Taking a holiday at Masseria Moroseta doesn’t just place you in the Mediterranean climate—it transports you to a Mediterranean state of mind. The bed-and-breakfast in Italy’s Puglia region is modeled after traditional masserie, or farmhouses, and built with local sandstone. Perched on over 12 acres of olive groves, it offers guests a view of the sea beyond 500-year-old trees. Eggs from the masseria’s chickens, bread with stone-pressed olive oil, and jams preserved during winter comprise breakfast; at night, garden-harvested vegetables, locally raised meat, and freshly caught fish are served at a communal table.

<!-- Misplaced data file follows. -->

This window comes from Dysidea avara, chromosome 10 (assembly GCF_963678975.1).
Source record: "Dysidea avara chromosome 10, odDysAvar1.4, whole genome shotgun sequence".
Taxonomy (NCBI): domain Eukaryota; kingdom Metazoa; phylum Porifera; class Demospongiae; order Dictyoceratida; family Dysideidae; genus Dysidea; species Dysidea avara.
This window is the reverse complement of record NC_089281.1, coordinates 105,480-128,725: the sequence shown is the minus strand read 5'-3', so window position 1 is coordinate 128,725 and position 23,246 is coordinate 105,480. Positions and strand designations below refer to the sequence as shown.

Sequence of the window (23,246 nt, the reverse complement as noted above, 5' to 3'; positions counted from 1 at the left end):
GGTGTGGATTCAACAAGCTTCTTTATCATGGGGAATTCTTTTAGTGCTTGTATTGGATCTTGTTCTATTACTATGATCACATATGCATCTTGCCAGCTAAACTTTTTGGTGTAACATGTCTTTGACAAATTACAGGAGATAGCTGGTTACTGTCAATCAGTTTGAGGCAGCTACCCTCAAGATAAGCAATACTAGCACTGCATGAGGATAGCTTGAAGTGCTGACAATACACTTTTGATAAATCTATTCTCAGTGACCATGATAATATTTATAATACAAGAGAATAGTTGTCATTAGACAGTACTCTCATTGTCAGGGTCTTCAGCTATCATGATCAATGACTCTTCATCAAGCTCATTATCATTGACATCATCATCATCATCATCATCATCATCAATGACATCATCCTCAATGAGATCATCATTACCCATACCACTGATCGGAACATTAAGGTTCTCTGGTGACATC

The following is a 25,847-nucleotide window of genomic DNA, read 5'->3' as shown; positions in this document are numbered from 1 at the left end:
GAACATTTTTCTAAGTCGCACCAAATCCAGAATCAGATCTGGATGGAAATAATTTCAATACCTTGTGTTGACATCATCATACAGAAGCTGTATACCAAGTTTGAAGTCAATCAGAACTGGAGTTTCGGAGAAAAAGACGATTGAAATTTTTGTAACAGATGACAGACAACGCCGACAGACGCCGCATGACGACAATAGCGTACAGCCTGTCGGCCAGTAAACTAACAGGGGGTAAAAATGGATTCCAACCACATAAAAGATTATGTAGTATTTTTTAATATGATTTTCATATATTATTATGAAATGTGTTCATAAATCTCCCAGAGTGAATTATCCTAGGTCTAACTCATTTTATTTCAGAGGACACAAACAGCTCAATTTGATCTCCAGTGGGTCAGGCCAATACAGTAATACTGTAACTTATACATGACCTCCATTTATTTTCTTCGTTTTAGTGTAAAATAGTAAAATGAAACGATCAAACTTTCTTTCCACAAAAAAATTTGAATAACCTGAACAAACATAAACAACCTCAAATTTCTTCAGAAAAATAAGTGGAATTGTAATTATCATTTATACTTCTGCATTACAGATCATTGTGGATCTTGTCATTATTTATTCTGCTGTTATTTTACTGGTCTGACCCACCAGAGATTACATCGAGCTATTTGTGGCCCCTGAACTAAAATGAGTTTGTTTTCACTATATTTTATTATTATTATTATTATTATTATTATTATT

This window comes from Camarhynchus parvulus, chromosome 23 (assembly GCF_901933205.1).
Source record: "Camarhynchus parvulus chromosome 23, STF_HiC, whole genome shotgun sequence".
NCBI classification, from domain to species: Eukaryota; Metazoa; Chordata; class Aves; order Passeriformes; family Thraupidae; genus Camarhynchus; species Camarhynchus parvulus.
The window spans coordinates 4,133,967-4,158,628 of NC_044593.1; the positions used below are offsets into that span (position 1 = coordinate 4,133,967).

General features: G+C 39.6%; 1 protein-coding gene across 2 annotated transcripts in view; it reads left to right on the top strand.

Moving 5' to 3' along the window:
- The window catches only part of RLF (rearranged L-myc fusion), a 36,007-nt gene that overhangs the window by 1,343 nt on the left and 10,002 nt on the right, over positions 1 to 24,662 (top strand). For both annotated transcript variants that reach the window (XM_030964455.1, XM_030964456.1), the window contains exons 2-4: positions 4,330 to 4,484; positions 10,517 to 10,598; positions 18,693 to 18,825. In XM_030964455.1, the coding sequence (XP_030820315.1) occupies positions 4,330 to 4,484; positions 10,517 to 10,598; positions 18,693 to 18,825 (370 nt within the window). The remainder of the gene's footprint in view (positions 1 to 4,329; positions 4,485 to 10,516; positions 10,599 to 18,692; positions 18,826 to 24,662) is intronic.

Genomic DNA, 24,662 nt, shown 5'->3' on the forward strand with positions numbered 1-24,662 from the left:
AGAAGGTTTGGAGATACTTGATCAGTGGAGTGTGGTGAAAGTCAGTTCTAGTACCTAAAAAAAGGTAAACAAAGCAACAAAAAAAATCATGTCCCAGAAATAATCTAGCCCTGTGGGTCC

When the owner Carlo Lanzini approached designer Andrew Trotter, he specified a modern building that would feel natural to the landscape, launching Trotter into three years of researching Pugliese building traditions. Like historic buildings of the region, Masseria Moroseta is a U-shaped building oriented towards a central courtyard. The bedrooms that form the arms would have been stables in the past. In one wing, each bedroom enjoys a private garden filled with orange trees; in the other, they open onto terraces with lofted views. Thick walls provide insulation, and cross-ventilated windows in the living space eliminate much of the need for air conditioning. Designed with great respect for the environment, the building draws its power from solar panels and has its own water supply. Masseria Moroseta, built from the same stones that were excavated from the site, is a true expression of the rural countryside.